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Rare Antique Ancient Egyptian Canopic jar put liver wth Winged Scarab1780-1670BC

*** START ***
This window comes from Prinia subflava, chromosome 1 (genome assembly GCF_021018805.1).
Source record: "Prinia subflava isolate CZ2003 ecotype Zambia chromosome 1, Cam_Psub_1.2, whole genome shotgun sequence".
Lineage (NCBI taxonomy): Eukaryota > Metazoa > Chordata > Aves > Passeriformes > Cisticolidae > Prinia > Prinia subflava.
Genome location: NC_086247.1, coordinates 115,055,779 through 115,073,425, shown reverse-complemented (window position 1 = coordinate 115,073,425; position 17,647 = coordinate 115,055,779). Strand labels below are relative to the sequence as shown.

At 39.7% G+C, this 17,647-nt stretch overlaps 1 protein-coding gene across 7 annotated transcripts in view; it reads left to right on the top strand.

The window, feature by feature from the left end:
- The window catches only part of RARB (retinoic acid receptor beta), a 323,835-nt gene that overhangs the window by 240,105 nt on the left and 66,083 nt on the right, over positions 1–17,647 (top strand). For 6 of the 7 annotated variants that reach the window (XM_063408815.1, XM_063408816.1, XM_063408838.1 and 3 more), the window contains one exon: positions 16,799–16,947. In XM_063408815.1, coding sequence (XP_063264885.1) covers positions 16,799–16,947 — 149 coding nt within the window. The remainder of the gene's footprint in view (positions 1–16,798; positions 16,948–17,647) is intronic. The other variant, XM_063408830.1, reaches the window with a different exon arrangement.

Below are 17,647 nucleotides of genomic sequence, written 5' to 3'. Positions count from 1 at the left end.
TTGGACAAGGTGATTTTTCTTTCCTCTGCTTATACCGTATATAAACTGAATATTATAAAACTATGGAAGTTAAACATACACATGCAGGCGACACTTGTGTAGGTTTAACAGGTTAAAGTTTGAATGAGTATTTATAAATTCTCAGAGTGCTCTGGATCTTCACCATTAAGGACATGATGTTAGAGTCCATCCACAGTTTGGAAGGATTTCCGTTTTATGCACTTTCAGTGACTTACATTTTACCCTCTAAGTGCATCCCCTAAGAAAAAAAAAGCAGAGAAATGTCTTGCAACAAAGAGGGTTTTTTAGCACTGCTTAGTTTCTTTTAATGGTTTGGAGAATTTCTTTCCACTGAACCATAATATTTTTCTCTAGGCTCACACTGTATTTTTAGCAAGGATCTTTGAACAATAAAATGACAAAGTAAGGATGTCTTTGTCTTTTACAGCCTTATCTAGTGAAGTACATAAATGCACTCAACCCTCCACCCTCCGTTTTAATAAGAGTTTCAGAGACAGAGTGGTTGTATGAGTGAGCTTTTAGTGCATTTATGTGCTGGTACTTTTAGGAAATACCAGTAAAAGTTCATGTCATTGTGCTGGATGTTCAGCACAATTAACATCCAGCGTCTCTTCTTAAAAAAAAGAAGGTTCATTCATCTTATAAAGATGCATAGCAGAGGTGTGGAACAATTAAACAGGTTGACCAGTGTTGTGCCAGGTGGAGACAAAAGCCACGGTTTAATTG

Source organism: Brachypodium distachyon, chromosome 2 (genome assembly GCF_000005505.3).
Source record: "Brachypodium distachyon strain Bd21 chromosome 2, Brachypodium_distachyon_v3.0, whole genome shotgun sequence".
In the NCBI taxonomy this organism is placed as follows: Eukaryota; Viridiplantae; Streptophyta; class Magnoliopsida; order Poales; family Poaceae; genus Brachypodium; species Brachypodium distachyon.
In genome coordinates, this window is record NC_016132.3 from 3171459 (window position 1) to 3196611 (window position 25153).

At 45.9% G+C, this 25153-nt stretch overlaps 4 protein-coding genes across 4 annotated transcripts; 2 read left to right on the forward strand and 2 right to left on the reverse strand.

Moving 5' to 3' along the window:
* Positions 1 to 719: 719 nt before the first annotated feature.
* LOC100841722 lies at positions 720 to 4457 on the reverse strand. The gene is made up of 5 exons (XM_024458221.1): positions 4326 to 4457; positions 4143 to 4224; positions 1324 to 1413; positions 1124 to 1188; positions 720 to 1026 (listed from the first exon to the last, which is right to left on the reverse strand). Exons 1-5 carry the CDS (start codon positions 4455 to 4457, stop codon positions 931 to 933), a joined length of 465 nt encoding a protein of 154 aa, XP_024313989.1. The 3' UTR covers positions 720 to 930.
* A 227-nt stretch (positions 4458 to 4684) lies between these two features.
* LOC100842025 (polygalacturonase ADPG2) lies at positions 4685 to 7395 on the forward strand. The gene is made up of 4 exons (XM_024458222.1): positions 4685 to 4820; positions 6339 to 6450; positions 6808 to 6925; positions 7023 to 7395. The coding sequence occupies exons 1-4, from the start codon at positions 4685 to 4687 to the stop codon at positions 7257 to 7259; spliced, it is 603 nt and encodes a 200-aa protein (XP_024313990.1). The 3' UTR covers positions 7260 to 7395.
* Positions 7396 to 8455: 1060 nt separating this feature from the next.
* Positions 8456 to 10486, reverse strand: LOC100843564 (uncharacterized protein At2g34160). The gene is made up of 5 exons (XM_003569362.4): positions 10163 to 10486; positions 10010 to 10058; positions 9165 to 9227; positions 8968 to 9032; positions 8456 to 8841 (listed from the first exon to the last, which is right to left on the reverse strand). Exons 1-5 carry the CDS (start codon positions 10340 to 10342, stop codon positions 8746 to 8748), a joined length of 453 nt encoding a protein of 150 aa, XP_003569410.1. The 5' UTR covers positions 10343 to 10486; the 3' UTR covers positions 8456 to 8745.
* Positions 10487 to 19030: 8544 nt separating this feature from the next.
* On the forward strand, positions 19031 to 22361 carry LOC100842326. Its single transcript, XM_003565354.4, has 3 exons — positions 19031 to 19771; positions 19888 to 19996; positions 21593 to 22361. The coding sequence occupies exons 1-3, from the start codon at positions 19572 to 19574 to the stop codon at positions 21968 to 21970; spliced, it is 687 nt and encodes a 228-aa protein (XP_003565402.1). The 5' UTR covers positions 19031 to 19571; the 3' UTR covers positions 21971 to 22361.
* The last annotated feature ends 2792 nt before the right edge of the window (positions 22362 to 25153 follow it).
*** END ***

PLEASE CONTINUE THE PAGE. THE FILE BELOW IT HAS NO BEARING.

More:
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Seller: shaahmabd (57) 100%, Location: cairo, Ships to: Worldwide, Item: 142611634120 You Are bidding on Rare Antique Ancient Egyptian Canopic jar which is for God NeithImsety which is shown with head of Human. While at front of canopic jar you can find winged Scarab while holding sun disk while at back of head of canopic jar you can find winged scarab holding the head of the canopic. Since such scarabs were used to bring luck for Ancient Egyptians also they used to put on canopic jar sinc they thought after death there is another life after death same life same on earths life so they put at canopic winged scarab on canopic to bring for the dead luck at the other life After death. Since such canopic jars for god NeithImsety which was shown with human head they used to put inside the liver. Since they put on it winged scarab in order that scarab fly outside grave and to bring luck for the dead at his after life . Also such scarabs they used to put inside liver. God NeithImsety was daughter for goddess isis so after they cover the canopic with the head goddess Isis was protecting the canopic jar. Such canopic jar was very important for ancient Egyptians since they used to keep inside the organs . Such canopic hars they used to keep next to mummy & sarchafagusHeight:20 cmWIDTH:15 cm Canopic jars Canopic jars were used by the ancient Egyptians during the mummificaton process to store and preserve the viscera of their owner for the afterlife. They were commonly either carved from limestone or were made of pottery or hammer stone. These jars were used by the ancient Egyptians from the time of the Old Kingdomuntil the time of the Late Period or thePtolemaic Period, by which time the viscera were simply wrapped and placed with the bo The viscera were not kept in a single canopic jar: each jar was reserved for specific organs. Canopic jars of the Old Kingdom were rarely inscribed, and had a plain lid. In the Middle Kingdom inscriptions became more usual, and the lids were often in the form of human heads. By the Nineteenth dynasty each of the four lids depicted one of the four sons ofHorus, as guardians of the organs. The canopic jars were four in number, each for the safekeeping of particular human organs: the stomach, intestines, lungs, and liver, all of which, it was believed, would be needed in the afterlife. There was no jar for the heart: the Egyptians believed it to be the seat of the soul, and so it was left inside the body As it shows from front with heiroglyphic story of dead person that he was living in peace during his life doing good things and hope god protect him after life and take him to heaven also you can see cobra is sculptured on jar to protect it and protect the liver Many sets of jars survive from this period, in alabaster, aragonite, calcareous stone, and blue or green glazed porcelain and green hammer stone The sons of Horus were also the gods of the cardinal compass points. Each god was responsible for protecting a particular organ, and was himself protected by a companion goddess. They were: ×Hapi, the baboon-headed god representing the north, whose jar contained the lungs and was protected by the goddess ×NephthysDuamutef, the jackal-headed god representing the east, whose jar contained the stomach and was protected by the goddess ×NeithImsety, the human-headed god representing the south, whose jar contained the liver and was protected by the goddess Isis ×Qebehsenuef, the falcon-headed god representing the west, whose jar contained the intestines and was protected by the goddess Serqet Ancient Egyptian scarab Scarabs were popular amulets andimpression seals in Ancient Egypt. They survive in large numbers and, through their inscriptions and typology, they are an important source of information for archaeologists and historians of the ancient world. They also represent a significant body of ancient art. For reasons that are not clear (although no doubt connected to the religious significance of the Egyptian god Khepri), amulets in the form of scarab beetles had become enormously popular in Ancient Egypt by the early Middle Kingdom (approx. 2000 BCE) and remained popular for the rest of the pharaonic period and beyond. During that long period the function of scarabs repeatedly changed. Primarily amulets, they were also inscribed for use as personal or administrative seals or were incorporated into jewelry. Some scarabs were apparently created for political or diplomatic purposes to commemorate or advertise royal achievements. By the earlyNew Kingdom, heart scarabs had become part of the battery of amulets protectingmummies. From the middle Bronze Age, other ancient peoples of the Mediterranean and the Middle East imported scarabs from Egypt and also produced scarabs in Egyptian or local styles, especially in the Levant. Scarabs (beetles) were produced in vast numbers for many centuries and many thousands have survived. They were generally intended to be worn or carried by the living. They were typically carved or moulded in the form of a scarab beetle with varying degrees of naturalism but usually at least indicating the head, wing case and legs but with a flat base. The base was usually inscribed with designs and/or hieroglyphs to form an impression seal. Scarabs were generally either carved from stone or moulded from Egyptian faience. Once carved, they would typically be glazed blue or green and then fired. The most common stone used for scarabs was a form of steatite, a soft stone which becomes hard when fired (forming enstatite). Hardstone scarabs were also made and the stones most commonly used were green jasper, amethystand carnelian. While the majority of scarabs would originally have been green or blue the coloured glazes, leaving most steatite scarabs appearing white or brown.A scarab was often very light. In ancient Egyptian religion, the sun god Ra is seen to roll across the sky each day, transforming bodies and souls. Beetles of theScarabaeidae family (dung beetle) roll dung into a ball as food and as a brood chamber in which to lay eggs; this way, the larvae hatch and are immediately surrounded by food. For these reasons the scarab was seen as a symbol of this heavenly cycle and of the idea of rebirth or regeneration. The Egyptian godKhepri, Ra as the rising sun, was often depicted as a scarab beetle or as a scarab beetle-headed man. The ancient Egyptians believed that Khepri renewed the sun every day before rolling it above the horizon, then carried it through the other world after sunset, only to renew it, again, the next day. By the end of the First Intermediate Period(about 2055 BCE) scarabs had become extremely common.] They largely replacedcylinder seals and circular "button seals" with simple geometric designs. Throughout the period in which they were made, Scarabs were often engraved with the names of pharaohs and other royal persons. In the Middle Kingdom scarabs were also engraved with the names and titles of officials and used as official seals.From the New Kingdomscarabs bearing the names and titles of officials became rarer, while scarabs bearing the names of gods, often combined with short prayers or mottos, like "With Ra behind there is nothing to fear" became more popular. These "wish" scarabs are often difficult to translate. Paymet- We accept paypal shipment- takes from 14 days or 21 days after shipment may be less- we will ship after 5 days from payment-We ship world wide condition-As you can see in picture returns- we refund you money after you return the peice Condition: As shown At picture, Provenance: Luxor, Material: Stone